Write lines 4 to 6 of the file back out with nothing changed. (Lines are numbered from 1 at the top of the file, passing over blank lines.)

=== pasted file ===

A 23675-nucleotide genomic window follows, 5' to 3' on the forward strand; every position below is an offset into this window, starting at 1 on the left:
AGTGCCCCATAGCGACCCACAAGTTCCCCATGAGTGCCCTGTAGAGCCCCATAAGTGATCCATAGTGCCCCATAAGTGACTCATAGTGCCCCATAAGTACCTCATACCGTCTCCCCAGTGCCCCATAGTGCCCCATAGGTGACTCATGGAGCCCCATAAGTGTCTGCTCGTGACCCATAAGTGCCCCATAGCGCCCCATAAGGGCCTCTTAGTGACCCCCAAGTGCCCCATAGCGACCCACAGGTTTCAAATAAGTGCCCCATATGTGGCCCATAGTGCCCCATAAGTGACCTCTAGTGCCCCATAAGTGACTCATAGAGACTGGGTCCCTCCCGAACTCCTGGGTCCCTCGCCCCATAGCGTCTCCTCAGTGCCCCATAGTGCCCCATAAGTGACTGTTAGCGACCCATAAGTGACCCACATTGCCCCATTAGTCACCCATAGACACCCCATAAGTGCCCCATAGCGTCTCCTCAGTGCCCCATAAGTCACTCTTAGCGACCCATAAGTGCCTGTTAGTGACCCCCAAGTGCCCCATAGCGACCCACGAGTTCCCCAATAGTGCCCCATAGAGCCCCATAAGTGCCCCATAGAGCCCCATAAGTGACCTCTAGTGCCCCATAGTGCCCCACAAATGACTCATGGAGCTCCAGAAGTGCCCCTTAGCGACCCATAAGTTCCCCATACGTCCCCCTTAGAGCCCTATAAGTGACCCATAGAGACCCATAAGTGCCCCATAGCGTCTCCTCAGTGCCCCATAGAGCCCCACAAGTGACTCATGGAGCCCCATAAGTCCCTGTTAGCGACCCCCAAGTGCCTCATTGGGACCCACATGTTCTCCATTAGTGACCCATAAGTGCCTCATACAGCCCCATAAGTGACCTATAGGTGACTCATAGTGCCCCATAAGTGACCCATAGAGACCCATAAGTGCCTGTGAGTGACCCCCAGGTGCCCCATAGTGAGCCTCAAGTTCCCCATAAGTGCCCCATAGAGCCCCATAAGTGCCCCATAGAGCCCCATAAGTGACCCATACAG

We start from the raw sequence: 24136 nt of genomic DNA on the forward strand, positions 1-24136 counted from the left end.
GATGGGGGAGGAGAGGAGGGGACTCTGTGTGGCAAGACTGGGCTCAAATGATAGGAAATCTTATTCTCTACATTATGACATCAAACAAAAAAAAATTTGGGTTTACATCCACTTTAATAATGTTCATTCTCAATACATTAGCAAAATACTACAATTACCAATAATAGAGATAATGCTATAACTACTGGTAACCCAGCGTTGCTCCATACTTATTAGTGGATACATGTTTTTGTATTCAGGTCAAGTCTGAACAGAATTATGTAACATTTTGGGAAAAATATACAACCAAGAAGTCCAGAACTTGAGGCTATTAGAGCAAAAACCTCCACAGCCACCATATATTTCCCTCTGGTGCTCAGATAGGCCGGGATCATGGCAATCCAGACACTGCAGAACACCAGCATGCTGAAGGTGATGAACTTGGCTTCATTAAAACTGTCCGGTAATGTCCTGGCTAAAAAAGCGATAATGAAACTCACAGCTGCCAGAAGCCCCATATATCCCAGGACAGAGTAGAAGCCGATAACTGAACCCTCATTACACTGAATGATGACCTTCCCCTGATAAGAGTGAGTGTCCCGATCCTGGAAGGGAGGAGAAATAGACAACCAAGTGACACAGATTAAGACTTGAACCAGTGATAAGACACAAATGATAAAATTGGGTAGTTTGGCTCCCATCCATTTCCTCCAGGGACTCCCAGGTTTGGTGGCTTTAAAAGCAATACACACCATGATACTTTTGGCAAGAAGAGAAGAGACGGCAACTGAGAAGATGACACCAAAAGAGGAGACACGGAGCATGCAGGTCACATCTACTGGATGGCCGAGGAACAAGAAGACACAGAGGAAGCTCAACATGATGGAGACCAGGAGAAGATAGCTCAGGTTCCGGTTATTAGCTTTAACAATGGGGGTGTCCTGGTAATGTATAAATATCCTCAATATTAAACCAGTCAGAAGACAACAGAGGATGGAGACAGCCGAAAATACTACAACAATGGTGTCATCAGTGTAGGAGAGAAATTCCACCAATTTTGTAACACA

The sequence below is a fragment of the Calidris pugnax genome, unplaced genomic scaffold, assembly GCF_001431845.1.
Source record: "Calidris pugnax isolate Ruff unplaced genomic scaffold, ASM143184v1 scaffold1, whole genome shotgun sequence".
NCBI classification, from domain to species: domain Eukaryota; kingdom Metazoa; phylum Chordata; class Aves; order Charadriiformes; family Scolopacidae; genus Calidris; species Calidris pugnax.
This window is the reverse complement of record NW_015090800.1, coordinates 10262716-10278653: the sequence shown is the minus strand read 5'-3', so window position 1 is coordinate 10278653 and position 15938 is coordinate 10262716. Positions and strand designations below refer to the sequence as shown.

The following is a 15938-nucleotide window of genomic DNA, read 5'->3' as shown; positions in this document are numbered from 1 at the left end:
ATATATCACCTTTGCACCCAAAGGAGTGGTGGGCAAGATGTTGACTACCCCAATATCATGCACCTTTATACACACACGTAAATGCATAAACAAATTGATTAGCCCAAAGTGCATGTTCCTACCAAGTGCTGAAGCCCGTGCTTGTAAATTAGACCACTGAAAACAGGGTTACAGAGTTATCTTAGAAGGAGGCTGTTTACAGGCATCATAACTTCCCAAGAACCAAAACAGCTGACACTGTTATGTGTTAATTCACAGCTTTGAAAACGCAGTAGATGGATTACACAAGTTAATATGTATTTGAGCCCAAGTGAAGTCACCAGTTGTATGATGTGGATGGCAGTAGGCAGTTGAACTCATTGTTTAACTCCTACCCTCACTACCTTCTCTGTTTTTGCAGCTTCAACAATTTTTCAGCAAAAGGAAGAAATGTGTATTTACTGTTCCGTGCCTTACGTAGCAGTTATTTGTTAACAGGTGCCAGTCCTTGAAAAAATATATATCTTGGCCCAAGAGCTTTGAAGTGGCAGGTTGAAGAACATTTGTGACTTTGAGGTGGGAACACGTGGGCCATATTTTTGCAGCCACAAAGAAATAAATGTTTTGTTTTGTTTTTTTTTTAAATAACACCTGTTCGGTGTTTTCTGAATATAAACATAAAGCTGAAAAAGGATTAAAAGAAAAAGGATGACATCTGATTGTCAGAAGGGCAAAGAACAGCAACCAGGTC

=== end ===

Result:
GATGGGGGAGGAGAGGAGGGGACTCTGTGTGGCAAGACTGGGCTCAAATGATAGGAAATCTTATTCTCTACATTATGACATCAAACAAAAAAAAATTTGGGTTTACATCCACTTTAATAATGTTCATTCTCAATACATTAGCAAAATACTACAATTACCAATAATAGAGATAATGCTATAACTACTGGTAACCCAGCGTTGCTCCATACTTATTAGTGGATACATGTTTTTGTATTCAGGTCAAGTCTGAACAGAATTATGTAACATTTTGGGAAAAATATACAACCAAGAAGTCCAGAACTTGAGGCTATTAGAGCAAAAACCTCCACAGCCACCATATATTTCCCTCTGGTGCTCAGATAGGCCGGGATCATGGCAATCCAGACACTGCAGAACACCAGCATGCTGAAGGTGATGAACTTGGCTTCATTAAAACTGTCCGGTAATGTCCTGGCTAAAAAAGCGATAATGAAACTCACAGCTGCCAGAAGCCCCATATATCCCAGGACAGAGTAGAAGCCGATAACTGAACCCTCATTACACTGAATGATGACCTTCCCCTGATAAGAGTGAGTGTCCCGATCCTGGAAGGGAGGAGAAATAGACAACCAAGTGACACAGATTAAGACTTGAACCAGTGATAAGACACAAATGATAAAATTGGGTAGTTTGGCTCCCATCCATTTCCTCCAGGGACTCCCAGGTTTGGTGGCTTTAAAAGCAATACACACCATGATACTTTTGGCAAGAAGAGAAGAGACGGCAACTGAGAAGATGACACCAAAAGAGGAGACACGGAGCATGCAGGTCACATCTACTGGATGGCCGAGGAACAAGAAGACACAGAGGAAGCTCAACATGATGGAGACCAGGAGAAGATAGCTCAGGTTCCGGTTATTAGCTTTAACAATGGGGGTGTCCTGGTAATGTATAAATATCCTCAATATTAAACCAGTCAGAAGACAACAGAGGATGGAGACAGCCGAAAATACTACAACAATGGTGTCATCAGTGTAGGAGAGAAATTCCACCAATTTTGTAACACA

The sequence below is a fragment of the Calidris pugnax genome, unplaced genomic scaffold, assembly GCF_001431845.1.
Source record: "Calidris pugnax isolate Ruff unplaced genomic scaffold, ASM143184v1 scaffold1, whole genome shotgun sequence".